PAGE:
At some point, knowledge triumphs over worry.  The soonest the symptoms of Malaria develop after exposure is seven days.  I am almost certain that the earliest I was exposed – bitten by some bug – was three or four days ago.  More likely, food-borne illness.  I pop a cipro (great drug to bring to Africa) and try to get some sleep. The final day with the Decision Makers goes quickly.  We address tying arrangements: sellers conditioning the purchase of one product upon the purchase of another.  In our hypotheticals, the gun manufacturer only sells the rifle with a supply of bullets.  The arguments against such arrangements are straightforward: if the seller has market power in one product, the consumer’s freedom of choice may be limited and competition may be restrained.  The arguments for such arrangements are more subtle. At the break, Gregory – the Director of Compliance – tells me that he has arranged a trip for me to go to the game reservation at Mikumi.  They will pick me up at 3pm this afternoon, and will take a credit card for $560.00 in charges, including lodging.  “They are good people,” Gregory says.  “My relations by marriage.” The time expires.  I thank them for the opportunity to work with them at the start of their journey, and wish them a good week next of monopolies and abuse of dominance with a law professor from New York University Law School. The Chairman speaks.  “Mr. Edmund, we were not too proud to listen and we have learned.  You have done a fine presentation…we hope you will return again to Tanzania; you have friends here.”  All but one of the Decision Makers shakes my hand warmly to say good-bye.  From across the room, the High Court Justice nods once to me and departs. At 3:30 (most scheduled times I am learning are approximate), Gregory walks me out to a dated Toyota 4-Runner that has a Gazelle on the side.  I wave once to Gregory as the driver, Annand, drives out the front gate of the hotel.  It takes me a few minutes to realize how trashed this truck is.  The steering column jacket is gone, the speedometer does not work, and I need to switch to the back seat to find the only working seatbelt.  There are many reasons to back out of this – it’s unclear whether the truck or your author is in worse shape – but when will I be back in Africa and I do not want to embarrass Gregory who kindly set this up. Out the gate, I am surprised by how crowded and destitute the area is around the hotel.  I arrived at night.  Under the brilliant sunlight, I can see all sorts of cinder block one room houses, shacks, and crude tents crammed together between the road and the gate of the hotel.  Most houses do not appear to have electricity.  I have been in some tough places but nothing like this. The road is choked with traffic.  Every conceivable vehicle is moving on a two lane road into Dar.  Ahead of us, three guys are sitting on a couch that is tilted part of the way out of the back of a pickup truck.  I see two guys, a woman, and a baby riding on a single motorcycle without helmets.  There are no stop lights at intersections – until we get into the center of Dar – and the result is like rush hour in a blackout.  In the midst of the chaos, there are surprising instances of courtesy.  Cars stop to let an old woman with a scrawny goat cross the road.  Annand surrenders the right of way to cars waiting to enter the procession for no apparent reason. We stop in the city so I can pay with my credit card.  They tap my card for a previously undisclosed extra five percent for just using the card.  No one is concerned that I will complain to the Director of Compliance.  What can I do at this point? Walking back to the truck, I am what Texans would call “the tallest Daisy.”  I am immediately conspicuous in this part of Dar; I draw stares but only one beggar and no hostility.  Tanzanians seem to like the United States.  None agree with the invasion of Iraq, but they appreciate Bush for visiting Tanzania and, not surprisingly, Obama is highly popular.  Some even claim Obama as their own.  (The argument I hear is that Obama’s father belonged to a tribe that migrated back and forth between Kenya and Tanzania.) The Swahili word “safari” means journey – it has no specific connotation to animals.  My safari is more of a journey than I could have imagined.  It takes another hour and a half to get to the outer limits of Dar with a prolonged gridlock at the central bus station.  Annand admits that this is no three hour trip as I was told; it will likely take us another five to six hours.  There is one two lane road west into central Tanzania and beyond to the Congo.  The road is clogged with convoys of heavy trucks carrying freight from the port at Dar, and ubiquitous for profit mini-buses called Dalla-Dallas jammed with people.  The Dalla-Dallas have slogans on them like “In God We Trust,” “Trust Jesus,” “Trust Allah,” and – I jest not – “Trust No One.”  As to the latter, you can imagine a van full of the distrustful warily eyeing each other like in an old Far Side cartoon. We pass through small towns.  Often children stand or sit on the edge of the road within feet of the heavy traffic selling wares or just watching the world go by.  Women – and some men – carry all manner of baskets and objects on their heads. Night falls and we are still on the road to Mikumi.  I am told that the predators in Africa come out at night.  “Annand, do we have a spare tire,” I ask.  “Yes,” he says.  “Annand, are there robbers on this road?”  “Yes,” Annand says.  “But most time they attack the trucks.”  I have read a story in the local paper about a band of thugs massacring dozens of villagers with Ak-47s to take their cattle.  Annand, changes the subject to the odds of finding “Simba” – the Swahili word for lion – in the morning.    As we get further out in the country, the traffic spaces out.  Annand starts speeding up to make up for lost time, no doubt spurred by my impatience.  It is hard for me to know how fast he is going – the speedometer does not work – but the truck shakes terribly at these speeds.  “Annand, I have four children” I say.  “I am no longer worried about how long this trip takes or whether I see the Simba.  I just want to make it there tonight, see some animals tomorrow, and back alive.” Annand slows down a little.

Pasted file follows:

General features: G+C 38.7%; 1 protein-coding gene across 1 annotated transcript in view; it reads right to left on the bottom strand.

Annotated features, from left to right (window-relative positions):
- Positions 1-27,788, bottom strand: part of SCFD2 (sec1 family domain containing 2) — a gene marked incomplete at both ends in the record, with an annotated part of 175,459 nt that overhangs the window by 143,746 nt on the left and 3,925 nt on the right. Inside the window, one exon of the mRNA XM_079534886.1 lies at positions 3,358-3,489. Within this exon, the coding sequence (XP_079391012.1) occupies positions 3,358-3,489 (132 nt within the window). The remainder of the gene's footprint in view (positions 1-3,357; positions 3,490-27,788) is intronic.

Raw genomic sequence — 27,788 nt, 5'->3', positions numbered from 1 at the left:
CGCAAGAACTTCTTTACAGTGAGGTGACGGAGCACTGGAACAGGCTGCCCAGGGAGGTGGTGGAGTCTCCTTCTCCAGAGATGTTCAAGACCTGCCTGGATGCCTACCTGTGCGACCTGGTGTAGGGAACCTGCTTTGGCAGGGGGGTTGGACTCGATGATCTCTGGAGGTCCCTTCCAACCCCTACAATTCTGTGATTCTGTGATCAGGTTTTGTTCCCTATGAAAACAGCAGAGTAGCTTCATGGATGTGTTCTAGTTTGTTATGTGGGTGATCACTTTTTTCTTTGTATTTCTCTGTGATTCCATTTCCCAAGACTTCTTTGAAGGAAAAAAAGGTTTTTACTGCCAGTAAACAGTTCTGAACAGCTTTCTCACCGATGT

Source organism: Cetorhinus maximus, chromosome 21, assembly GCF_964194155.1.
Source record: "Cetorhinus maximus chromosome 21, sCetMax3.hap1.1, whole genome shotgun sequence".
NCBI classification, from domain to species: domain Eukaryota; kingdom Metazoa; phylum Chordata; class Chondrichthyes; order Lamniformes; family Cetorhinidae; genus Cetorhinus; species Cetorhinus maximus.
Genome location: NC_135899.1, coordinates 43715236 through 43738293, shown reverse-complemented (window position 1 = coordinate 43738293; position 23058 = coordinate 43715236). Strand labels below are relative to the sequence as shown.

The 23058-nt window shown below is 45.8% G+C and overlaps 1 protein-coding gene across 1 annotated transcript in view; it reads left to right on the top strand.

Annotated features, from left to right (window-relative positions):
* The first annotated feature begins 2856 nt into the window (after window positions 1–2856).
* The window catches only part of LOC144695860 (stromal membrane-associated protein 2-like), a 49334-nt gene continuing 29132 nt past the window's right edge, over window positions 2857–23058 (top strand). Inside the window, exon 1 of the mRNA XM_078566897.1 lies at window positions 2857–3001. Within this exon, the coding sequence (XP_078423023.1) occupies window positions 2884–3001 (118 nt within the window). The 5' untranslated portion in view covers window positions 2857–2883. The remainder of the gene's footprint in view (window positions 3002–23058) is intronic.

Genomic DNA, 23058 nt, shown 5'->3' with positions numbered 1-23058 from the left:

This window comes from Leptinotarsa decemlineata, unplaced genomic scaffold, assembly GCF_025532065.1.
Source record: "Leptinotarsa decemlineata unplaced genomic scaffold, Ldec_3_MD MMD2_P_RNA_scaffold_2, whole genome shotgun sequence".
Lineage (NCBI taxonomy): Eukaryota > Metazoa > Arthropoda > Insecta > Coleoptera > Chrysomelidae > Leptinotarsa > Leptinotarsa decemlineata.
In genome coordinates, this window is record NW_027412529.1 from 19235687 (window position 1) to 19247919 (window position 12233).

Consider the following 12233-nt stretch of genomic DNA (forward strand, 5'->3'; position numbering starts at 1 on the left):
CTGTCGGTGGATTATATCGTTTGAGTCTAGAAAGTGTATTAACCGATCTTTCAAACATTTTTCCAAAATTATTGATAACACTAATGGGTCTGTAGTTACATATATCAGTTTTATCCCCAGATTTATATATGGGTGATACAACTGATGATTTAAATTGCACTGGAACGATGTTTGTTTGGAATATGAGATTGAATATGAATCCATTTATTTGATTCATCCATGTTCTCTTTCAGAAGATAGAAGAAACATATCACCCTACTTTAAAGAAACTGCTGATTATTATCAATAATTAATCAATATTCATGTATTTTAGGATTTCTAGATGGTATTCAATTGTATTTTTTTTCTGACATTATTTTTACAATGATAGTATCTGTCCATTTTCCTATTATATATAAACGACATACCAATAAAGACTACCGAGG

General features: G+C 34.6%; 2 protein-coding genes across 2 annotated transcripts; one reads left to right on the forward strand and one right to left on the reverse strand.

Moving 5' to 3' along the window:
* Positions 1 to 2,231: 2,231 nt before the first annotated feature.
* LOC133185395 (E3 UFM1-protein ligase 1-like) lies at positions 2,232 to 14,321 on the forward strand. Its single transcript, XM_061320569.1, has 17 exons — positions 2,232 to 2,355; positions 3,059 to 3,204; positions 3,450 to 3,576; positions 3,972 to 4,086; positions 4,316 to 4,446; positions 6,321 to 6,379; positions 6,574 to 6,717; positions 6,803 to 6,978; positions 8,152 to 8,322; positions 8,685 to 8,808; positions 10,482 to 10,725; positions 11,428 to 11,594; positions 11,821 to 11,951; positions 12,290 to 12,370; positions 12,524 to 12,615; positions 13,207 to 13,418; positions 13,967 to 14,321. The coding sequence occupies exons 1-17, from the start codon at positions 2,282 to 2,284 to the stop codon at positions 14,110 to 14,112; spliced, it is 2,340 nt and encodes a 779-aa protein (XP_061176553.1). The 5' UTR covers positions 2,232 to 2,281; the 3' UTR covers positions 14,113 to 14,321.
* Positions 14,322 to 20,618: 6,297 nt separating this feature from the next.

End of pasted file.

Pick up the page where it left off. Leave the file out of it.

Vol. 6:  Symbiotic Relationships

“Since aloneness is the human condition, a stark example of the perfect stranger was the white man in black Africa…”  Paul Theroux Shortly before ten, we arrive at the gate at Mikumi.  An armed ranger shines a light in the car and then opens the gate.  Annand says that poachers are a real problem here. Going to Mikumi is a contrarian play.  The migration of the wildebeests up north is underway and so follows the big cats and the tourists.  The lodge here is nearly empty. I eat a dinner of grilled chicken with peanut sauce (and another dose of cipro) alone outside by the light of a torch.  Water holes are dug nearby.  A mother and baby elephant come and drink followed later by what looks like a sort of wolverine. I return to my cabin which is rustic but clean with a private toilet.  Something moves and I see a big lizard run up the wall.  On the thought that he eats mosquitoes – and there are plenty of them – I name him Two Socks (after Dunbar’s companion in Dances with Wolves) and declare him welcome to stay.  At eleven, they shut down the generator and the place goes completely dark.  I lie in bed with my clothes soaked in Deet, beyond exhaustion, and waiting for sleep.  The problem is that this is not just another night in a strange hotel on the road. First, there is a flurry of activity in the room.  Presumably, Two Socks just scored a kill.  But as big as he is – he is the size of a large rat – it’s hard to imagine that he could make this much noise.  Maybe something bigger is killing Two Socks.  In the complete dark, alone in Africa, the mind races to all of the heinous creatures in these parts: the black mambo (one of the world’s most dangerous snakes), venom spitting cobras, pythons, vampire bats, hyenas, armed bandits, and the list goes on.  At some point, I am drifting to sleep and I am brought back to alertness by the sound of animals moving right outside of my window and then the sudden pounding of hooves. “That was just the impala,” Annand says laughing at me.  “This is their home.”  We meet at first light and head out onto a great plain bounded in the distance by green hills.  Before long, a great male elephant with large ivory tusks emerges from the bush and walks up to the truck where I am standing out of the open roof.  In short order, we also see a herd of buffalo, wildebeest, lots of giraffes, zebras, baboons, impala, hippos, more elephants, and birds of every color.  The most interesting aspect of seeing the animals in the wild is to see the relationships between different species.  For example, we run into a large group of baboons running with a herd of impala (deer like animals).  Annand explains how the baboons will throw fruit down from the trees for the impala to eat and how the impala, with their strong sense of smell and hearing, will warn the baboons against the approach of predators. The plain is beautiful but severe.  A vulture type bird alights from a dark twisted tree of thorns.  Like the ravens of Dar, these trees remind me that I am far from home. I am brought back for a moment by the approach of a Toyota sedan carrying three Indian men.  They speak to Annand in Swahili but I hear one word – Simba — and know what they want.  Everyone wants to find the lion.  “Why don’t you tell them to hire you and you will show them the lion,” I say to Annand.  But he does not think that way. Annand is a gentle soul. Annand works intently to find the lion.  According to Annand, there are somewhere between 60 and 70 lions in Mikumi, but they migrate back and forth to an even larger reserve called Selous.  The week before Annand watched lions jump and kill a zebra.  By early afternoon, I tell Annand that I am happy even though we did not see the lion.  We head back for Dar. The first couple of hours of the trip are enjoyable.  We see baboons running across the road and giraffes in the distance eating from trees.  We pass through villages where we can see the Massai – the Amish of Africa – in traditional dress sometimes carrying spears. Groups of boys, some as young as five or six, approach our truck to sell drinks or food like bananas or cashews.  Annand buys a can of Red Bull. A boy approaches the truck to sell some sort of meat on a stick and I see that he is wearing a Cleveland Indians shirt.  “Cleveland Indians!” I say with genuine enthusiasm.  But he does not know what I am talking about.  Maybe someone handed it to him out of a car window; more likely, the shirt was donated in the United States where it was resold for pennies in Africa.  I see used American clothes sold by the side of the road.  There is economic activity all along this road.  The problem is that little of it looks high margin and there are no apparent economies of scale.  A man has five two by fours for sale by the side of the road; a woman has several dresses hanging for sale in the leafless branches of a dead tree. We stop in another town to try to buy some hand carved animal figures for my children.  “How much for four elephants?,” I ask.  A mean looking kid of maybe sixteen, quotes me $65.00 (U.S.).  I can’t pay that I say; I need four animals for twenty dollars.  This is not just posturing or some sort of sport.  No one in Africa will cash my traveler’s check or give me an advance on my credit card, and I am down to my last one hundred dollars and I will need to tip Annand.  With a decent crowd watching, the mean looking kid tells me “then no elephants; four giraffes $50.00 (U.S.).”  I walk away to the next stall down in the market where handcarved animals are also for sale.  But the mean looking kid is still hovering behind me.  The guys in the next stall will not even quote me a price.  Same problem in the third stall.  “Come on my Stanford friend, your best price,” I plead to a kid wearing a red Stanford shirt.  He won’t even speak to me.  The mean looking kid, restarts the negotiations that get extraordinarily baroque as his price goes up and down, and lions and giraffes are substituted in and out of offers for elephants.  “I can’t buy Simba,” I say.  “I did not see Simba.”  Annand starts looking pained (he likely gets paid for bringing me) and I am losing patience.  “Let’s go to Merenge Market (a giant market in Dar),” I say to Annand.  We had talked about going there anyway, and I suspect that Annand told the mean looking kid that I meant it.  I walk out with two elephants and two giraffes for twenty dollars U.S.  I am not proud of haggling, but I really am short of cash and this type of negotiation is how these markets all operate.  As I am getting back into the truck, “Stanford” approaches me to sell four giraffes.  I shake my head.  “You had your chance to compete.”  But I certainly understand his situation. It becomes apparent how young the population is in these towns.  You don’t see many older people.  The life expectancy in Tanzania is less than fifty years old and falling.  You see young adults and even more children.  The birth rate is many multiples of that in Western Europe.  Western European does not have a high enough birth rate to replace in the long run their traditional ethnicities; the population in Africa is exploding but life is short and often nasty. We find the nasty part on up of the road.